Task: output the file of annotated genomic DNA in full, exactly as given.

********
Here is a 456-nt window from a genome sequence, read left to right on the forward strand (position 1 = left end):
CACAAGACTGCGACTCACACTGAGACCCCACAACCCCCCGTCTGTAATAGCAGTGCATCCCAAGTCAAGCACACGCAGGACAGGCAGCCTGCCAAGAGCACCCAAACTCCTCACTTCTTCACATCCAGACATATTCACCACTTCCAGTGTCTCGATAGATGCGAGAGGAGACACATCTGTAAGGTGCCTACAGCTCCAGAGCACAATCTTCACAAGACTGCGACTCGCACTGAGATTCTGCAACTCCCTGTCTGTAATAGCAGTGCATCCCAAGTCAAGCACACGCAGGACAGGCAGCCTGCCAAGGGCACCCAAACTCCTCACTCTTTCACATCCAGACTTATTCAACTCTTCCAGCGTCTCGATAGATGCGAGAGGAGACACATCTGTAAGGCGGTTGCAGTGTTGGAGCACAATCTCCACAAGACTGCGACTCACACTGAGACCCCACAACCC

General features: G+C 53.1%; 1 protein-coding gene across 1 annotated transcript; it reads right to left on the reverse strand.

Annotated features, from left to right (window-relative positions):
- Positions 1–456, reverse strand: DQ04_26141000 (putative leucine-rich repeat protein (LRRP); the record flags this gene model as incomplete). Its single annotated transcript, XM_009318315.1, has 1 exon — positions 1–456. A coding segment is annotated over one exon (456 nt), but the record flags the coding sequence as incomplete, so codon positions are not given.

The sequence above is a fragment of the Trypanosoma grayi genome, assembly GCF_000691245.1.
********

Here is a 456-nt window from a genome sequence, read left to right on the forward strand (position 1 = left end):
CACAAGACTGCGACTCACACTGAGACCCCACAACCCCCCGTCTGTAATAGCAGTGCATCCCAAGTCAAGCACACGCAGGACAGGCAGCCTGCCAAGAGCACCCAAACTCCTCACTTCTTCACATCCAGACATATTCACCACTTCCAGTGTCTCGATAGATGCGAGAGGAGACACATCTGTAAGGTGCCTACAGCTCCAGAGCACAATCTTCACAAGACTGCGACTCGCACTGAGATTCTGCAACTCCCTGTCTGTAATAGCAGTGCATCCCAAGTCAAGCACACGCAGGACAGGCAGCCTGCCAAGGGCACCCAAACTCCTCACTCTTTCACATCCAGACTTATTCAACTCTTCCAGCGTCTCGATAGATGCGAGAGGAGACACATCTGTAAGGCGGTTGCAGTGTTGGAGCACAATCTCCACAAGACTGCGACTCACACTGAGACCCCACAACCC

General features: G+C 53.1%; 1 protein-coding gene across 1 annotated transcript; it reads right to left on the reverse strand.

Annotated features, from left to right (window-relative positions):
- Positions 1–456, reverse strand: DQ04_26141000 (putative leucine-rich repeat protein (LRRP); the record flags this gene model as incomplete). Its single annotated transcript, XM_009318315.1, has 1 exon — positions 1–456. A coding segment is annotated over one exon (456 nt), but the record flags the coding sequence as incomplete, so codon positions are not given.

The sequence above is a fragment of the Trypanosoma grayi genome, assembly GCF_000691245.1.